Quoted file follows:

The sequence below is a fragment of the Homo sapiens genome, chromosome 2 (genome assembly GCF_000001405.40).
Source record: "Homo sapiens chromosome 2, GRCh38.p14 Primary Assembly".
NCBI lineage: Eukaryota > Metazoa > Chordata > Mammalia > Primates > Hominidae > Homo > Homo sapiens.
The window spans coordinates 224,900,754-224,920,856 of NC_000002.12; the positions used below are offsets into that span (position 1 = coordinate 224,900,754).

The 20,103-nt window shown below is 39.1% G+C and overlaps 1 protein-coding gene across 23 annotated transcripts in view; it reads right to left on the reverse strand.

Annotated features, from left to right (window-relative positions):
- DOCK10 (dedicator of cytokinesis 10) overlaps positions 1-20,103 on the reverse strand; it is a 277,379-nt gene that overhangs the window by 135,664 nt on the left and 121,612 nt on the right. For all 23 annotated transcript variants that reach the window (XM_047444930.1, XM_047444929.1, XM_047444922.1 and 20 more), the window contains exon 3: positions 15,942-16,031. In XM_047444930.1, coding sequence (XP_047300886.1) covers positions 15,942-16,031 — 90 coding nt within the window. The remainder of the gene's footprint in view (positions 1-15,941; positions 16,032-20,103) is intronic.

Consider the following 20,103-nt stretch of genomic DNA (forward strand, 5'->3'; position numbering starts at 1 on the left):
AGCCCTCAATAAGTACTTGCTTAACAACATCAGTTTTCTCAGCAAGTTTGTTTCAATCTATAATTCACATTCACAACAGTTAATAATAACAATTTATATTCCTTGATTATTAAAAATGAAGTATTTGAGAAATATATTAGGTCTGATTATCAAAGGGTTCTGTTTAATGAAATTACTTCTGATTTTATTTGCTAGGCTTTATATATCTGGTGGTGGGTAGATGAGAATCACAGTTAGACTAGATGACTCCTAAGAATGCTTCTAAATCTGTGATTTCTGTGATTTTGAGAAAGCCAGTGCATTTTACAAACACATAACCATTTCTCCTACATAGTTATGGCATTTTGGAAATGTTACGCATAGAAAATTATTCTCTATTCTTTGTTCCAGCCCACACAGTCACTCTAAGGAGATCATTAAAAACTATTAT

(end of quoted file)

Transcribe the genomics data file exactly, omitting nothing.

The sequence below is a fragment of the Homo sapiens genome, chromosome 2 (genome assembly GCF_000001405.40).
Source record: "Homo sapiens chromosome 2, GRCh38.p14 Primary Assembly".
NCBI lineage: Eukaryota > Metazoa > Chordata > Mammalia > Primates > Hominidae > Homo > Homo sapiens.
The window spans coordinates 224,900,754-224,920,856 of NC_000002.12; the positions used below are offsets into that span (position 1 = coordinate 224,900,754).

The 20,103-nt window shown below is 39.1% G+C and overlaps 1 protein-coding gene across 23 annotated transcripts in view; it reads right to left on the reverse strand.

Annotated features, from left to right (window-relative positions):
- DOCK10 (dedicator of cytokinesis 10) overlaps positions 1-20,103 on the reverse strand; it is a 277,379-nt gene that overhangs the window by 135,664 nt on the left and 121,612 nt on the right. For all 23 annotated transcript variants that reach the window (XM_047444930.1, XM_047444929.1, XM_047444922.1 and 20 more), the window contains exon 3: positions 15,942-16,031. In XM_047444930.1, coding sequence (XP_047300886.1) covers positions 15,942-16,031 — 90 coding nt within the window. The remainder of the gene's footprint in view (positions 1-15,941; positions 16,032-20,103) is intronic.

Consider the following 20,103-nt stretch of genomic DNA (forward strand, 5'->3'; position numbering starts at 1 on the left):
AGCCCTCAATAAGTACTTGCTTAACAACATCAGTTTTCTCAGCAAGTTTGTTTCAATCTATAATTCACATTCACAACAGTTAATAATAACAATTTATATTCCTTGATTATTAAAAATGAAGTATTTGAGAAATATATTAGGTCTGATTATCAAAGGGTTCTGTTTAATGAAATTACTTCTGATTTTATTTGCTAGGCTTTATATATCTGGTGGTGGGTAGATGAGAATCACAGTTAGACTAGATGACTCCTAAGAATGCTTCTAAATCTGTGATTTCTGTGATTTTGAGAAAGCCAGTGCATTTTACAAACACATAACCATTTCTCCTACATAGTTATGGCATTTTGGAAATGTTACGCATAGAAAATTATTCTCTATTCTTTGTTCCAGCCCACACAGTCACTCTAAGGAGATCATTAAAAACTATTAT